Saving the Salish Sea Salmon

An alarming factoid has been floating around for a few years now: In a “business as usual scenario,” by 2050, plastics will outweigh fish in the ocean. This figure was first presented at the World Economic Forum in Davos, Switzerland, and is based on a study released in 2015 by the Ocean Conservancy. It says something about plastics, but it also says something powerful about our current inefficacy in fisheries management.

Photo by Brett Baunton


One might easily assume that certainly, the role of fisheries management is to manage habitat and harvest to keep the fishery healthy and productive in a way that sustains it in perpetuity, right? Count the fish, count the fishermen, maintain awareness of stressors, and respond accordingly. With sound scientific management strategies in place, all should be well.

But the fish have been in perpetual decline for over a century. In the Salish Sea, some salmon runs have gone extinct; others are critically endangered. Environmental stressors go unchecked, while economic pressures placed on harvest management creates a void in political goodwill to address the problems that face our once-abundant fisheries.

Salmon farms stationed throughout wild salmon migratory routes are breeding grounds for sea lice and pathogens released into migrating salmon populations as they make their way to the ocean. Warming rivers create hostile conditions for adult salmon returning to spawning grounds, while hydroelectric dams present a hurdle for juvenile salmon returning to the sea. Every step in their life cycle is rife with challenges.

A study by the National Oceanic and Atmospheric Administration showed that only 52.5 percent of migrating juvenile spring chinook survived the journey through all eight dams and reservoirs on the lower Snake and Columbia Rivers. This survival rate is startling on its own, dismal when you consider that chinook salmon are listed as a critically endangered species.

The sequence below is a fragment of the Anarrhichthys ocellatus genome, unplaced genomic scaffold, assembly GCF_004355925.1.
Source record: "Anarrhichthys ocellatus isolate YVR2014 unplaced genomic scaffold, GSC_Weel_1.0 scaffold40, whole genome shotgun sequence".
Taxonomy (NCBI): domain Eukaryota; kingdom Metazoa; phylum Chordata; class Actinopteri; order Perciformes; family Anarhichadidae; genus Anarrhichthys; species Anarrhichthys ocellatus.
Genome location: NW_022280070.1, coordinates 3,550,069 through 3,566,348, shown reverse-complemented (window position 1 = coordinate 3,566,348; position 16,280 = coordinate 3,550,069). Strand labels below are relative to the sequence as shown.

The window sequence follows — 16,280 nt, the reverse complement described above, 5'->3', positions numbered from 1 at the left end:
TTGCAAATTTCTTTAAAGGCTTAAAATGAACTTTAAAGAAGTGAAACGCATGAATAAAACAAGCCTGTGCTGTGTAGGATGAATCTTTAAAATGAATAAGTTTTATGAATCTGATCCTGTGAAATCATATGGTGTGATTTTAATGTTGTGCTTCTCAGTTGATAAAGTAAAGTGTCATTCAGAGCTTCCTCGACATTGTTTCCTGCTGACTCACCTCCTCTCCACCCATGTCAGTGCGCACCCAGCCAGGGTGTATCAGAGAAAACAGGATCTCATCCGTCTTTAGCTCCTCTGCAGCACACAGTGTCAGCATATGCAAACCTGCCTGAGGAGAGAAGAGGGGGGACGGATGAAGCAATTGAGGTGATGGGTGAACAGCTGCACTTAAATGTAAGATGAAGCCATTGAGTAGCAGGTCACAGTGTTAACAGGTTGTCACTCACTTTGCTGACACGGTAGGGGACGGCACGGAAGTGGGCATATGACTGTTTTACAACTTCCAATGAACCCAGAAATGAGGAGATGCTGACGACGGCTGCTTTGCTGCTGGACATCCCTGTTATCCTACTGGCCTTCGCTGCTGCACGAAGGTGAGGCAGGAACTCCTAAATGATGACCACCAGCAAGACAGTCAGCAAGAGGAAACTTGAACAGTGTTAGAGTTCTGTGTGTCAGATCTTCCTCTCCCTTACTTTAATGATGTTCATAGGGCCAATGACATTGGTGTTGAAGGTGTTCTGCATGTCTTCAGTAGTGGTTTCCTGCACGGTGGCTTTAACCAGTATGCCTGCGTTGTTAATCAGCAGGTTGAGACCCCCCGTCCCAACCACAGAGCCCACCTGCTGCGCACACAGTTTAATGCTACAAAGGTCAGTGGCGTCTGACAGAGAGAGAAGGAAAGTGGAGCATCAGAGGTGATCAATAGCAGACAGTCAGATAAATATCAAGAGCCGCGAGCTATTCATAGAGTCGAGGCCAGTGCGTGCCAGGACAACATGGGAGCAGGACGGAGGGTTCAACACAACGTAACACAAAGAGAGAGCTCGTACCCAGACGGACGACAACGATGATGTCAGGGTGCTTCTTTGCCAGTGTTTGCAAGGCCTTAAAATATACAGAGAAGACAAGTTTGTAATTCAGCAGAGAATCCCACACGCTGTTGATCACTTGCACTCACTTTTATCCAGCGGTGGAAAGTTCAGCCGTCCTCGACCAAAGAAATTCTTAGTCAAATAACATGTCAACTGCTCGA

An important detail in the story of colonization, as well as in fisheries management, is that Western science knows best. We embrace its wisdom for all of the advancements we’ve made and congratulate ourselves for having left superstition and mythology in the childhood of our evolution. Yet, with all of this good science, why do we find ourselves in a moment of planetary crisis, where eco-systems face collapse, and keystone species are disappearing?

Indigenous scientist Dr. Leroy Little Bear offers this: “Western science is largely aimed at exploration, Native science is aimed at sustainability.” It’s pertinent to mention that one primary motivation of Western scientific exploration and discovery is to find resources to exploit for economic gain.

In 1883, Thomas Henry Huxley, the president of Britain’s Royal Society addressed the question, “Are fisheries exhaustible? That is to say, can all the fish which naturally inhabit a given area be extirpated by the agency of man?” His scientific exploration of this question yielded the answer: “nothing we do seriously affects the number of the fish.” The result of this declaration was that lethal new fisheries technologies were applied, and harvests went unchecked for the next 40 years. It was temporarily lucrative for the industry, permanently catastrophic for the fisheries, and the Indigenous Peoples who historically relied on them.

As part of Huxley’s legacy, in Bellingham, Washington, former home of the world’s largest fish cannery, an Environmental Sciences College is named for him. People in Bellingham are trying to rename a bridge that is named for a confederate soldier, but nobody ever questions the name of the environmental college named for a man whose scientific opinion enabled the plundering of our oceans. If exploitation of resources is the result of science aimed at exploration, what does science aimed at sustainability look like?

Photo by Brett Baunton


Dr. Little Bear gives us this: “If you look at things from a flux point of view, imagine your geodesic communal spider web in motion. Okay, you begin to see that everything is related… In Western thought, we try to isolate. We try to get down smaller and smaller and smaller and isolate, whereas in Native thought, it’s always holistic thinking—it’s always about the relational networks.”

Until now, I have spoken to you as a disembodied voice, given you scientific facts, isolated from my personal history and biases. Here, I break the fourth wall. I want to connect with you, invite you into holistic thinking, make you a part of my relational network, and speak to you from my identity as a member of the Lhaq’temish Nation, for whom the devastation to the fishery has been tragic.

Bellingham, Washington is situated on our ancestral homelands, and we have been historically shut out from practicing our way of life since the mid-1800s. As part of a relational network, from which we’ve been displaced, this exclusion is a shattering of a web.